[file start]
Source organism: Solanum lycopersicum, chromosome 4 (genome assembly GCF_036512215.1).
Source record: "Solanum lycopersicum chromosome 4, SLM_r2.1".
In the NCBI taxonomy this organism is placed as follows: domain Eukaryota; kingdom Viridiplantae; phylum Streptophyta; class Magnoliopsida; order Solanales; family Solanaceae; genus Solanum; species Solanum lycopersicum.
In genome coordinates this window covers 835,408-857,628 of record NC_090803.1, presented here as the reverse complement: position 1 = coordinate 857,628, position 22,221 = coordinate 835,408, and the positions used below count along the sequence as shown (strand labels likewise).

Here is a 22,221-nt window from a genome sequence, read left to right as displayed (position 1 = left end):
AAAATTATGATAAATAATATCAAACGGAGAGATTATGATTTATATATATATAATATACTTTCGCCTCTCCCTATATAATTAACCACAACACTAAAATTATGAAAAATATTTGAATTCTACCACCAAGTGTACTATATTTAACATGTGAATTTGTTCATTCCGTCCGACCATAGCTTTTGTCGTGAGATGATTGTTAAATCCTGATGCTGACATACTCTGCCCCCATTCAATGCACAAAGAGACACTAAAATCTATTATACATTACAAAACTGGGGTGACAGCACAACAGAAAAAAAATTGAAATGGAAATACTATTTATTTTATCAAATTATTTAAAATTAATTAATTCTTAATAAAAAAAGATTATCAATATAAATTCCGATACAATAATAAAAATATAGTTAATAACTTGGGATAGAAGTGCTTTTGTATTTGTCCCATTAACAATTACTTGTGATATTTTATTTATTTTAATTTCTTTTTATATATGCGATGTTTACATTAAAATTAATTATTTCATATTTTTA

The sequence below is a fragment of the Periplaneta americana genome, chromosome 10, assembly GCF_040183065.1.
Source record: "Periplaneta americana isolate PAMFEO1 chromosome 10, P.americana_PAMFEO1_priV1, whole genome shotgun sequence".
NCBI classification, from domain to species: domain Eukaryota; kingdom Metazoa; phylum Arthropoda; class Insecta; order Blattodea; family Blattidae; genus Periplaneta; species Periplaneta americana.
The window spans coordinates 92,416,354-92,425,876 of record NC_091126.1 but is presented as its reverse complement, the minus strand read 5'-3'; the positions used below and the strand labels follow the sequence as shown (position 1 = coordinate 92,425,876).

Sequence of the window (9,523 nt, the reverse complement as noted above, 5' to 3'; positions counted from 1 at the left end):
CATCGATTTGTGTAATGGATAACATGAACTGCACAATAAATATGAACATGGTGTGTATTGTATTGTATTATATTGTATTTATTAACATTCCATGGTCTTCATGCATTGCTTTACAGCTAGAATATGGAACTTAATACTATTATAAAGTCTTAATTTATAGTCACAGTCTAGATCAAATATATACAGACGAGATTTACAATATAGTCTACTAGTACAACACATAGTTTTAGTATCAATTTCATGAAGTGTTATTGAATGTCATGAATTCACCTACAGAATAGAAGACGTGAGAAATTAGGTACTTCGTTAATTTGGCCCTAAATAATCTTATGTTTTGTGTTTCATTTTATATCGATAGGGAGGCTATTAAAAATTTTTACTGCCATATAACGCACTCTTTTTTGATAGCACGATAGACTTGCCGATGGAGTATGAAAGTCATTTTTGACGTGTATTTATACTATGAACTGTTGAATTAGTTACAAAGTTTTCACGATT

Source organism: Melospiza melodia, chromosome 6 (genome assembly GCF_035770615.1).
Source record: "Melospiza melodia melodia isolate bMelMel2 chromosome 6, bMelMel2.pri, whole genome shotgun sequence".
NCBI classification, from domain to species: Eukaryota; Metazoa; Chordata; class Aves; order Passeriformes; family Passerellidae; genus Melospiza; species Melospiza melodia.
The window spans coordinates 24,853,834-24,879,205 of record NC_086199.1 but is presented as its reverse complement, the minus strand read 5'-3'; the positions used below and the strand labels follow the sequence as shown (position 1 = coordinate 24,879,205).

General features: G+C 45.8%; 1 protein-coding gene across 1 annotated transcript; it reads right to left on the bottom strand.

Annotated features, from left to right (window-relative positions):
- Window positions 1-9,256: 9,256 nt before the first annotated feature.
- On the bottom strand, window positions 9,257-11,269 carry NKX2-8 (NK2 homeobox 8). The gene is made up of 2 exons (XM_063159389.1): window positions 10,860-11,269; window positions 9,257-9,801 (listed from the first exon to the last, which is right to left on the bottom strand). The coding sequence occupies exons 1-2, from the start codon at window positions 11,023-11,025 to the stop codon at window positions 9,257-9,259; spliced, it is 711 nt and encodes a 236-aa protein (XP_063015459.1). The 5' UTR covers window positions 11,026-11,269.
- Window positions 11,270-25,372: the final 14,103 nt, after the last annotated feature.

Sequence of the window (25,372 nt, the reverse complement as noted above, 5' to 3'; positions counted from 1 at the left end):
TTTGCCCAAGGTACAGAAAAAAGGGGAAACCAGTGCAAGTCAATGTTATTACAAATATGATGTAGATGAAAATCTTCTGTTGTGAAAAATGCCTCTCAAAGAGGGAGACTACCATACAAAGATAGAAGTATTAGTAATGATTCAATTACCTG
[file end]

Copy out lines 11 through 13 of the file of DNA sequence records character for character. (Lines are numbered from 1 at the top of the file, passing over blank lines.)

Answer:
Sequence of the window (9,523 nt, the reverse complement as noted above, 5' to 3'; positions counted from 1 at the left end):
CATCGATTTGTGTAATGGATAACATGAACTGCACAATAAATATGAACATGGTGTGTATTGTATTGTATTATATTGTATTTATTAACATTCCATGGTCTTCATGCATTGCTTTACAGCTAGAATATGGAACTTAATACTATTATAAAGTCTTAATTTATAGTCACAGTCTAGATCAAATATATACAGACGAGATTTACAATATAGTCTACTAGTACAACACATAGTTTTAGTATCAATTTCATGAAGTGTTATTGAATGTCATGAATTCACCTACAGAATAGAAGACGTGAGAAATTAGGTACTTCGTTAATTTGGCCCTAAATAATCTTATGTTTTGTGTTTCATTTTATATCGATAGGGAGGCTATTAAAAATTTTTACTGCCATATAACGCACTCTTTTTTGATAGCACGATAGACTTGCCGATGGAGTATGAAAGTCATTTTTGACGTGTATTTATACTATGAACTGTTGAATTAGTTACAAAGTTTTCACGATT

Source organism: Melospiza melodia, chromosome 6 (genome assembly GCF_035770615.1).